Following a tour of the Neil Armstrong Operations and Checkout building, I sat down with Lockheed Martin’s Orion Operations Manager, Jules Schneider to discuss the current progress and development of the Mars-bound Orion Crew Vehicle.
The most recent major milestone in preparing the Orion spacecraft for deep space occurred on December 5, 2014 with the completion of Exploration Flight Test 1 or EFT-1. This test, launched by a Delta IV Heavy Rocket from Cape Canaveral Air Force Station, saw Orion travel farther than any human spacecraft since the Apollo 17 mission in 1972. Data from the EFT-1 mission has and will continue to be utilized for design adjustments, validating computer models and reducing overall risks and costs associated with the mission.
After Orion completed a two-orbit, four-and-a-half hour mission, NASA, Lockheed Martin, and the U.S. Navy coordinated efforts to recover the spacecraft, secure it in the well deck of the USS Anchorage, and return it to Kennedy Space Center for evaluation.
Of the 87 flight test objectives for the EFT-1 mission, what would you say were the most important?
All 87 were very important but some of the real key events that we needed to get high confidence in demonstrating are things like separation events. Us separating from the launch vehicle. We have fairings that we have to separate. We actually have to separate the crew module from the service module before we re-enter – so that’s a critical event. We have to separate the forward bay cover and get the parachutes out. A lot of separation events were critical but all those objectives are defined by different engineers and if you ask any one engineer there going to tell you their objective was the most important.
NASA Ground Systems Manager Philip Weber called this period in Orion’s development “hump day”. Could you elaborate on what components are being focused on at this point?
I think what he was trying to get across was, while this was a big deal and big event, we have a long way to go before we are ready to send people to Mars. So great job getting EFT-1 done and flown successfully but we’ve got a lot of work ahead of us.
With Ascent Abort Test 2 (AA2) coming in 2018, can you give me a common situation where this system would be deployed?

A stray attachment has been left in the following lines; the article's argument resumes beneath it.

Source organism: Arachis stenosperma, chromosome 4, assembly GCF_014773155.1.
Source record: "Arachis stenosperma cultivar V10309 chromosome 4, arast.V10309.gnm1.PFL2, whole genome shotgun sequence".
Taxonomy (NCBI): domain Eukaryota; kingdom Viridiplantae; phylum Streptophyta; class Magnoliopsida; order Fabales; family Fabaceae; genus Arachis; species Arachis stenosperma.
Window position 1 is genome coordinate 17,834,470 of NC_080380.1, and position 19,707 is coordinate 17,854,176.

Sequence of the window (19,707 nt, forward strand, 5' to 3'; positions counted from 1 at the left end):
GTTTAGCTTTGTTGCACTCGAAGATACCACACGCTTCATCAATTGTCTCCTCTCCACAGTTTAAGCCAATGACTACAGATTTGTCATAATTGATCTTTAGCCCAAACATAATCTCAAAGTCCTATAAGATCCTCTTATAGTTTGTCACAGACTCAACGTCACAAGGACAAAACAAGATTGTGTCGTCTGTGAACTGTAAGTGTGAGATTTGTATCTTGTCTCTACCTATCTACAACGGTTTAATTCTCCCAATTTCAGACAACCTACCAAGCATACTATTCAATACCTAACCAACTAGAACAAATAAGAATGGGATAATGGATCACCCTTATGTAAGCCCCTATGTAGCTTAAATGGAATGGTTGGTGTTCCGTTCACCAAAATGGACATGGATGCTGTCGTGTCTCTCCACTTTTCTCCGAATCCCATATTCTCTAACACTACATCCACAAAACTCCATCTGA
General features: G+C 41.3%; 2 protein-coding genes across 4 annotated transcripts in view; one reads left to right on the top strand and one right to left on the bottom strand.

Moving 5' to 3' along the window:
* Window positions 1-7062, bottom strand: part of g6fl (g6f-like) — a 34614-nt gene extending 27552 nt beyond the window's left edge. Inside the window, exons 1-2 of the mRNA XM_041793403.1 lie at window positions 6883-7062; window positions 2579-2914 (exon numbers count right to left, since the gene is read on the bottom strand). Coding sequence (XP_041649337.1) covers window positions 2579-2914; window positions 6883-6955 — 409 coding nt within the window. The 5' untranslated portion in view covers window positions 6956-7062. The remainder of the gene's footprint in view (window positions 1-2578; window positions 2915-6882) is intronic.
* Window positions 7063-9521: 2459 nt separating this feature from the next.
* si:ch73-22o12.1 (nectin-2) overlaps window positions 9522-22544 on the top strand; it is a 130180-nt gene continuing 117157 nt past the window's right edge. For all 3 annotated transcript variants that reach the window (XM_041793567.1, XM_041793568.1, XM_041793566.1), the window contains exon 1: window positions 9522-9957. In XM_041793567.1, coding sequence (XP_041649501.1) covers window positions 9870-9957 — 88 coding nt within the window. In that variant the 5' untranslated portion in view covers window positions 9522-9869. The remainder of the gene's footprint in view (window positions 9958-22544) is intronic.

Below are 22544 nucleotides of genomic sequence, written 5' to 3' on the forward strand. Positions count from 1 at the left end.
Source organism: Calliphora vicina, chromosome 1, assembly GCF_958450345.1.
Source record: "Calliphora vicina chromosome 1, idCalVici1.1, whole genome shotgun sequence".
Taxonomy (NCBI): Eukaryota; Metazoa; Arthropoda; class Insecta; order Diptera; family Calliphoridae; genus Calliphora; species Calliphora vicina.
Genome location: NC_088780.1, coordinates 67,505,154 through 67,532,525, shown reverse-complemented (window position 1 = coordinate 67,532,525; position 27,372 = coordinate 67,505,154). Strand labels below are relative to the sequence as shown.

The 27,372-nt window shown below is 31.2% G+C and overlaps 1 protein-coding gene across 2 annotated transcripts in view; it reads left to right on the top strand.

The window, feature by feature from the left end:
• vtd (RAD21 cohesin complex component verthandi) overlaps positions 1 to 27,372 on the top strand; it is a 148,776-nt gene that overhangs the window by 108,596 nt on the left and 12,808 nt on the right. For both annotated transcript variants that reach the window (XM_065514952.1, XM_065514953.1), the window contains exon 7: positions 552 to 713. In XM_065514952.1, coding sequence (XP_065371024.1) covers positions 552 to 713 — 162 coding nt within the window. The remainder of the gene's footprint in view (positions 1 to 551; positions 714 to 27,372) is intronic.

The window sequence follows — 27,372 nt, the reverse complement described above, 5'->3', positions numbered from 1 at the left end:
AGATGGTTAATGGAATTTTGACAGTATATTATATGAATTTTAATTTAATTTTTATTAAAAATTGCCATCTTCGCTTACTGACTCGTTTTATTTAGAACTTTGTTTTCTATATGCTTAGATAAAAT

Well in that environment when you have to deploy that system nothing is common. Its an emergency. Its a crisis. But I can tell you this, the Launch Abort System that we have on Orion is designed to save the crew anytime either on the launch pad or at anytime during ascent. The genesis of that requirement was from the Columbia Accident Investigation Board that was put together and released after the Columbia accident.
One of the things they said was that whenever NASA goes on to develop the next generation of human spacecraft, it had to be an order of magnitude more safe than the Space Shuttle and the way we meet that requirement is through our Launch Abort System. We can save the crew at any time meaning we can extract the capsule either off the pad or anytime during ascent and get it far enough away from the launch vehicle – reorient it, and then deploy the landing system or parachute so that the capsule will land safely.
Will this test use the same Orion Crew Module from the EFT-1 test?
No. That was the original plan but that has changed. I don’t think the new plan is completely flushed out yet. The reason that changed is because when the EFT-1 capsule came back, people were amazed at how good a shape it was in. I’m pretty confident that NASA leadership decided that ‘you know? do we really want to fly his incredible valuable asset on AA2 and then drop it in the ocean and possible lose it.’ I think they decided that may not be the best use for EFT-1.